Grandmaster attempts to push Sifu Jamie to fall over. Sifu Jamie retreats a small step to neutralize the push, and counters with a thrust kick. Grandmaster Wong brings his front leg to a T-Step to avoid the kick and simultaneously strikes the kicking leg with a Single Whip. Grandmaster Wong explains it does not matter much whether the opponent kicks with his left leg or right leg.

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We wish to thank Mr Godfery Kissey of Ogingo Videography, Penampang, Sabah, Malaysia for kindly provideing us with the videos. (Godfery is also a member of our Shaolin Wahnam Family.) His telephone number is 60-88-731788, and e-mail address is godfery@pc.jaring.my .


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LINKS

Review of the Intensive Shaolin Kungfu Course in Sabah in March 2007

Click here for an Overview of the entire course

  1. The Basics of Shaolin Kungfu Training
  2. Fundamental Combat Skills
  3. Defeat you Hand to your Opponent, Victory you Create Yourself
  4. Avoiding Disadvantages and Seeking Advantages
  5. Basic Principles and Tactics of Combat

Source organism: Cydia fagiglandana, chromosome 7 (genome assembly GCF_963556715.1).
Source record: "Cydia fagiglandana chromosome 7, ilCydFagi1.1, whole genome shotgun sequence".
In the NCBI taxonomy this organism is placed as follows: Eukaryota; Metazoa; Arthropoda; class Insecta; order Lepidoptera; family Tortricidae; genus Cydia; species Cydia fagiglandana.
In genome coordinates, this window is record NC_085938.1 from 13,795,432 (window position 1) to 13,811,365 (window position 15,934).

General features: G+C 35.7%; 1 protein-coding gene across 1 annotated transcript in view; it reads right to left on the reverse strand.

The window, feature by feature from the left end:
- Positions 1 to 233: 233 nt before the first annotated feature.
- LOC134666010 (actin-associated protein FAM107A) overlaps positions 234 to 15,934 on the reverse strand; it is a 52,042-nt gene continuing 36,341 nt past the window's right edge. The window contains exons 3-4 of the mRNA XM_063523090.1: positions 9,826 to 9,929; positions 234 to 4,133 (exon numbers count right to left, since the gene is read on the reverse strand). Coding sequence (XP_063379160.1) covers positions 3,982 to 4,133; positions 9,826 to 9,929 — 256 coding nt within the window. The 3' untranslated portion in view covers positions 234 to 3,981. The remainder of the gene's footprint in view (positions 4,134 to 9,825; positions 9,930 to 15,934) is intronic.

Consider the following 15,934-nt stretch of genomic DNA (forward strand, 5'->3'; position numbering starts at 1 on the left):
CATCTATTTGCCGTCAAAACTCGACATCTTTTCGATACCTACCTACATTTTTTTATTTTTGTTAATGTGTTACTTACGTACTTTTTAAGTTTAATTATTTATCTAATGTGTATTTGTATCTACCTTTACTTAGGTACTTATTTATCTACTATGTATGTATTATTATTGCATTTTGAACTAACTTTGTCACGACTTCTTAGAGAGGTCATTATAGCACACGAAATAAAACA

6. Skills derived from Sparring can be Rewardingly used in Daily Life
  7. Some Secrets in Practicing Genuine Kungfu
  8. Various Ways to Move into an Opponent

  9. Applying Combat Sequences in Sparring
  10. Linking Sequences to be More Combat Efficient
  11. The Secrets of Continuous Cannons
  12. The Mechanics of Continuation
  13. Marvelous Techniques Beget Marvelous Techniques
  14. Perfecting Forms and Developing Force
  15. Applying Tactics in Combat
  16. Objectives of Form Training in Solo

  17. Being Fluent in Kicking Techniques before Applying them in Combat
  18. Using Tactics in Kicking Attacks and Defences
  19. Different Levels of Sophistication in Sparring and Fighting
  20. The Legacy of Uncle Righteousness: Secret of Continuous Cannons and their Counters
  21. Benefiting from the Experiences and Teachings of Past Masters

  22. Poetic Patterns Can be Very Deadly
  23. Moving Back One Step when in Diffiuclt Situations
  24. Linking Sequences to Form a Kungfu Set
  25. Felling Techniques in Kungfu are Different from Judo and Wrestling
  26. Butterfly Palms and Hiding Flowers are Excellent in Countering Felling and Gripping Attacks
  27. Let Mercy Flow from the Hands

  28. Benefits of Solo Set Practice — Combat Sequences 13 to 16
  29. From Pre-Choice Sequences to Free Sparring
  30. Applying Shaolin Patterns Correctly and Spontaneously in Free Sparring
  31. Shaolin Kungfu against Boxing and Kick-Boxing
  32. Shaolin Counters against Wrestling Shoots
  33. The Secret of Grandmaster Ho Fatt Nam
  34. Why Shaolin Kungfu is Technically Faster than Boxing
  35. Shaolin Techniques, Tactics and Strategies against Boxing
  36. Revealing Secrets of Past Taijiquan Masters
  37. Overwhelming Opponents with Just One Pattern
  38. Poetry and Elegance in Effective Combat